Now, I’m not about to criticise folks – senior executives and middle managers in this case – for acting in their own individual and collective (core group) best interests.

It’s what humans do – acting to get needs met.

I’m just inviting you, like the executives at InsCo did, to take a look at the consequences of your current hiring and staffing policies and processes.

And consider how those staffing policies and processes play against the things that matter to you.

Oh, and maybe consider what those things that matter to you are, too.

Part 3 – The Dilemma

For me, struggling as I am to find gainful and meaningful employment, the questions aired in part 2 raise an interesting question for all of us in the Agile field:

Do we concentrate on appearing competent, and on our abilities to help the organisation achieve its espoused goals? Or do we focus on getting a well-paid job – which demands a very different strategy and “personal brand image”?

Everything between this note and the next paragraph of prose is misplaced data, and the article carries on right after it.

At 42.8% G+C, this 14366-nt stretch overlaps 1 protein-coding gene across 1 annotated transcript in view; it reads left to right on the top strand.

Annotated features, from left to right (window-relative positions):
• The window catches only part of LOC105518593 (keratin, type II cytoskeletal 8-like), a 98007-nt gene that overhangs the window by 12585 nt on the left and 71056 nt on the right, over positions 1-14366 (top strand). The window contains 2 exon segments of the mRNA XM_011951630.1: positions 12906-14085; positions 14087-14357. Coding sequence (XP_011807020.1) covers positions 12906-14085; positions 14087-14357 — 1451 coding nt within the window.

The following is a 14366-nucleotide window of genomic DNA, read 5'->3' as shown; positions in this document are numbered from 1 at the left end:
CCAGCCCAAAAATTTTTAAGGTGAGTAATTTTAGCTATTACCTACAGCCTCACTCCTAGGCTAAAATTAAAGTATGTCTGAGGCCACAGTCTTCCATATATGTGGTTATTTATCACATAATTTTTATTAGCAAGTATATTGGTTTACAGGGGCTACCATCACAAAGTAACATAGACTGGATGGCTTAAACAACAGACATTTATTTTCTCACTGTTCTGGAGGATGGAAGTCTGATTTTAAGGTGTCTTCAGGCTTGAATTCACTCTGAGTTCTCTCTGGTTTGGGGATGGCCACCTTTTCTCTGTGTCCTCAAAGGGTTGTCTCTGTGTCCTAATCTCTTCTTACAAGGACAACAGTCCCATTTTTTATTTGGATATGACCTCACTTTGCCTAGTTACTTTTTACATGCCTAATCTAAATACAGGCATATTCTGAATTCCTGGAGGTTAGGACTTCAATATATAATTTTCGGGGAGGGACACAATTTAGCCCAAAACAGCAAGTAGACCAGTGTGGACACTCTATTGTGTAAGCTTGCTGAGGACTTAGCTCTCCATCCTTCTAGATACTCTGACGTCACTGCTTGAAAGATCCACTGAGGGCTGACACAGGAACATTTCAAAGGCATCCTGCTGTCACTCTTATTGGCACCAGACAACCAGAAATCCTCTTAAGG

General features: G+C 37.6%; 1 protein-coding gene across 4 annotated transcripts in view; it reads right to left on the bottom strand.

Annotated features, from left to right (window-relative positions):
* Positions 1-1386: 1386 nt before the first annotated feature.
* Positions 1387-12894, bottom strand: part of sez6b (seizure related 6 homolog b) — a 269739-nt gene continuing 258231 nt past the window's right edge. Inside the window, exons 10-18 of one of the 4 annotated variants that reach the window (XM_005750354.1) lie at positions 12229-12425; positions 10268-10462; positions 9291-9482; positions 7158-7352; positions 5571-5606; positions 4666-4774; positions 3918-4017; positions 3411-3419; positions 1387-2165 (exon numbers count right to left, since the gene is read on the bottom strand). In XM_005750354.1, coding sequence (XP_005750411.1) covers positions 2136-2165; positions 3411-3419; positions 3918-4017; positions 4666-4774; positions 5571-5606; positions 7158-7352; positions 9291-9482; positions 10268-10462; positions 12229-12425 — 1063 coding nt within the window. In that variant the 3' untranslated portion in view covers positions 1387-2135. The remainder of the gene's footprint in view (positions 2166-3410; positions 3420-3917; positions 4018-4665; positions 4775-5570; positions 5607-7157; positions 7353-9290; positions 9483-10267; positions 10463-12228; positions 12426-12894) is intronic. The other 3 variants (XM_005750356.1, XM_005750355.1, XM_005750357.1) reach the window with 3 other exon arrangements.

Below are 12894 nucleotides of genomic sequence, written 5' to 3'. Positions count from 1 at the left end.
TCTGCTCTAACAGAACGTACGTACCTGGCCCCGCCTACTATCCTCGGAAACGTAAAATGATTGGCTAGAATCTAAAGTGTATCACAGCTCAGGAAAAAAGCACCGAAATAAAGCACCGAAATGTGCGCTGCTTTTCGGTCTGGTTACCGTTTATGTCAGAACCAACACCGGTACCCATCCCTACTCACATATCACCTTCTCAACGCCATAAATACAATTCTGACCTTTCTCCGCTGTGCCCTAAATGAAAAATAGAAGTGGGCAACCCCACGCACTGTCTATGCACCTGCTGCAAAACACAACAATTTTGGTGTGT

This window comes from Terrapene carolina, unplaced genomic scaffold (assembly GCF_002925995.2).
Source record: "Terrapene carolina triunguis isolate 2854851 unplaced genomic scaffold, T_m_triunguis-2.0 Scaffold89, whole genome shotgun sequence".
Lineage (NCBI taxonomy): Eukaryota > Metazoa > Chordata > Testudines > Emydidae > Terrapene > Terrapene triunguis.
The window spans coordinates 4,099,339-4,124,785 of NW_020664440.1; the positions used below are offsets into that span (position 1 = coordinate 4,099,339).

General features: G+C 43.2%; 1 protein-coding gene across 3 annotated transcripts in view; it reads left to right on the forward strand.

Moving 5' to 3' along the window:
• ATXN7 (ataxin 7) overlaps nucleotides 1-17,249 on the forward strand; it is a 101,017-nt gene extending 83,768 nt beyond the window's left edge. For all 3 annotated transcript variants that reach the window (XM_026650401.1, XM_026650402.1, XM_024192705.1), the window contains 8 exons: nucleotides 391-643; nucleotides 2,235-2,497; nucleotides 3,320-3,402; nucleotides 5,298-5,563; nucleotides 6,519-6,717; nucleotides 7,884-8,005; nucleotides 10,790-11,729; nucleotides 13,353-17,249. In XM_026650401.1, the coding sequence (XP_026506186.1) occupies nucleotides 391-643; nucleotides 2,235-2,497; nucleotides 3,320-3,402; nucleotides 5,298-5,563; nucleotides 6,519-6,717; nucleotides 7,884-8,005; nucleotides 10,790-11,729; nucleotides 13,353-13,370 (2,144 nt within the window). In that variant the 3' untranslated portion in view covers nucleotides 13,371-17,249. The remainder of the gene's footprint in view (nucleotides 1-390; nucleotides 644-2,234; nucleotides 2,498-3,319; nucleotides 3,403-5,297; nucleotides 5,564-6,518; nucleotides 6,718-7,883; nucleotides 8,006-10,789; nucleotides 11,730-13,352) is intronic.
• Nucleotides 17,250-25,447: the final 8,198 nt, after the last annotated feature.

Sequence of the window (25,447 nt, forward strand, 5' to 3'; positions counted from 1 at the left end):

The former strategy suggests we list our experience, results and contributions to the success of the organisations we have worked with. That we take hiring organisations’ espoused goals at face value and play to those declared goals.

The latter strategy suggests we present ourselves in terms that appeal to the needs we imagine the hirers – and their gatekeepers – have.

Needs rarely articulated and only determinable through observation of these folks’ actions. Needs which in most cases means portraying ourselves as conventional, conservative, and status-quo loving. As “safe hires”.

I’ve discovered – unsurprisingly, to me – that I just CAN’T bring myself to do the latter.

I’m NOT a safe hire, not do I ever wish to be. My value proposition is other.

Outwith the emotional consequences of pretending to be something I’m not, and setting myself up at work to live a life that’s a bald-faced lie, I just don’t want to find myself in any more jobs or roles that, in essence, are just another stupid punt.

How about you?

– Bob

  1. Paul Beckford said:

    Hi Bob,

    I hear you 🙂 So there isn’t a market for what it is you have to sell. As harsh as it sounds that is a bigger problem for you then it is for your potential clients.